Russia Confronts US In Mediterranean, Sends Only Aircraft Carrier To Syria

U.S. Navy/Mass Communication Specialist 3rd Class Bobby J Siens/Handout via REUTERS

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Saagar Enjeti White House Correspondent
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Russia is deploying its only aircraft carrier to the Mediterranean sea in a show of force on behalf of Syrian President Bashar al Assad’s regime, just weeks after the U.S. deployed an extra aircraft carrier to the region.

The U.S. recently deployed the U.S.S. Dwight D Eisenhower to the Mediterranean sea to aid the U.S. bombing campaign against the Islamic State in Iraq and Syria. Russia repeatedly harassed the U.S.S. Gravely while it was protecting the Eisenhower en route to the Mediterranean sea, and is now sending its only aircraft carrier, the Admiral Kuznetsov, to the region, Russia’s state run media TASS reports.

Russia uses the Syrian civil war as an opportunity to demonstrate its conventional military capabilities to the U.S. and its allies. Russia has launched cruise missiles from submarines, from ships in the Caspian sea 100o miles away, and deployed highly sophisticated fighter aircraft to Syria. None of these conventional military capabilities are necessary when battling Syrian rebel groups with no anti-aircraft or sophisticated military equipment. But their use and deployment can serve as demonstrations of force to the U.S. and its NATO allies.

The Kuznetsov is significantly lacking in capabilities. The carrier suffers from significant mechanical challenges and has only been deployed five times in its lifetime. It requires refueling every 45 days or so and will spend only a limited time in the Mediterranean sea.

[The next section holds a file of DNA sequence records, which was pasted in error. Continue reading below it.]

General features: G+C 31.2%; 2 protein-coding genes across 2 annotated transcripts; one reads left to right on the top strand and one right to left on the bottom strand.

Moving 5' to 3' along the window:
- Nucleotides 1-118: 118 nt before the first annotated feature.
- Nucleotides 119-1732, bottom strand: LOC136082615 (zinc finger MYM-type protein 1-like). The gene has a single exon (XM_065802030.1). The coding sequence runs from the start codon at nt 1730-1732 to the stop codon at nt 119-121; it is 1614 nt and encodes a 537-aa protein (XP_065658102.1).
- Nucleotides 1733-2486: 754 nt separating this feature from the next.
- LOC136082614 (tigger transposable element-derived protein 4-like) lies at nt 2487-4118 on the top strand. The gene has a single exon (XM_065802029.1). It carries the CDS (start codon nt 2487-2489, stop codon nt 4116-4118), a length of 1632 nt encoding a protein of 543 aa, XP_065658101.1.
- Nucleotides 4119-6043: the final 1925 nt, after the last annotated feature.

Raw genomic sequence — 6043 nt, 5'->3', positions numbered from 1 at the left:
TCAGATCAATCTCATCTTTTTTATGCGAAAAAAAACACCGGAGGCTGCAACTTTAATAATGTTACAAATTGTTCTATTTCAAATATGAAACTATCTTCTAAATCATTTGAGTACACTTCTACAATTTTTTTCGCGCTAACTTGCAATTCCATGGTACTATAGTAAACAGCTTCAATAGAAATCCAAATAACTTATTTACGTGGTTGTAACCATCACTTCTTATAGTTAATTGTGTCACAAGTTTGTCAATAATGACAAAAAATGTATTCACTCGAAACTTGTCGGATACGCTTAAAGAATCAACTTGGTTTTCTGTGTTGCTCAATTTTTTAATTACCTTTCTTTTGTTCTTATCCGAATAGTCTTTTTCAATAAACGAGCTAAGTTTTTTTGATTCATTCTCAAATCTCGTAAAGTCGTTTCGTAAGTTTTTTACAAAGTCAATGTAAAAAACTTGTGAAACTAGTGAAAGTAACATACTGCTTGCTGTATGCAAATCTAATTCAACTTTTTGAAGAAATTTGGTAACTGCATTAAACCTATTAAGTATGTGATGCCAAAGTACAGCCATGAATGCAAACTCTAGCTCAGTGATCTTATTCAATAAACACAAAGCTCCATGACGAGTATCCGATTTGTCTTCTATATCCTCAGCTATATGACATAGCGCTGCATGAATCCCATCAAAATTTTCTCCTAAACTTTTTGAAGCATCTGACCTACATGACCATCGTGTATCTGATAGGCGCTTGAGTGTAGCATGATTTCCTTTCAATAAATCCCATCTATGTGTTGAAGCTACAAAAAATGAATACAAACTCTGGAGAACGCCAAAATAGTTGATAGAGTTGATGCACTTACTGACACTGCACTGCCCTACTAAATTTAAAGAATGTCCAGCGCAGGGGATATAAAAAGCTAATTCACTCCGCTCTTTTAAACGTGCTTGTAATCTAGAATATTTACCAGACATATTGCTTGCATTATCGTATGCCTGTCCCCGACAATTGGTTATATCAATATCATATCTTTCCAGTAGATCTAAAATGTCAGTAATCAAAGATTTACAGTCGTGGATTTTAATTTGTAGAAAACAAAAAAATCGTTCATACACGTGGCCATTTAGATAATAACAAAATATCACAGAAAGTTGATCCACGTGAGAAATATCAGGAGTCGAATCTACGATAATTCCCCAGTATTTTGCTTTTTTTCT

The deployment of the aircraft carrier comes the day before the U.S. and its NATO allies meet in Warsaw, in large part to confront Russia’s aggression in Georgia and Ukraine. In the wake of the incident U.S. European Command stated, “these actions can unnecessarily escalate tensions between countries, and could result in dangerous miscalculations or accidents.”

The NATO deployment is meant to be more than a symbolic gesture in the wake of Russian aggression in Ukraine and Georgia. NATO Secretary General Jan Stoltenberg called the decision “the biggest reinforcement of collective defense since the end of the Cold War.” NATO intends for the battalions to be strong enough to do enough damage to halt a Russian advance before a NATO rapid reaction team arrives to assist. The deployments will also allow NATO to position heavy weapons to assist the rapid reaction teams.

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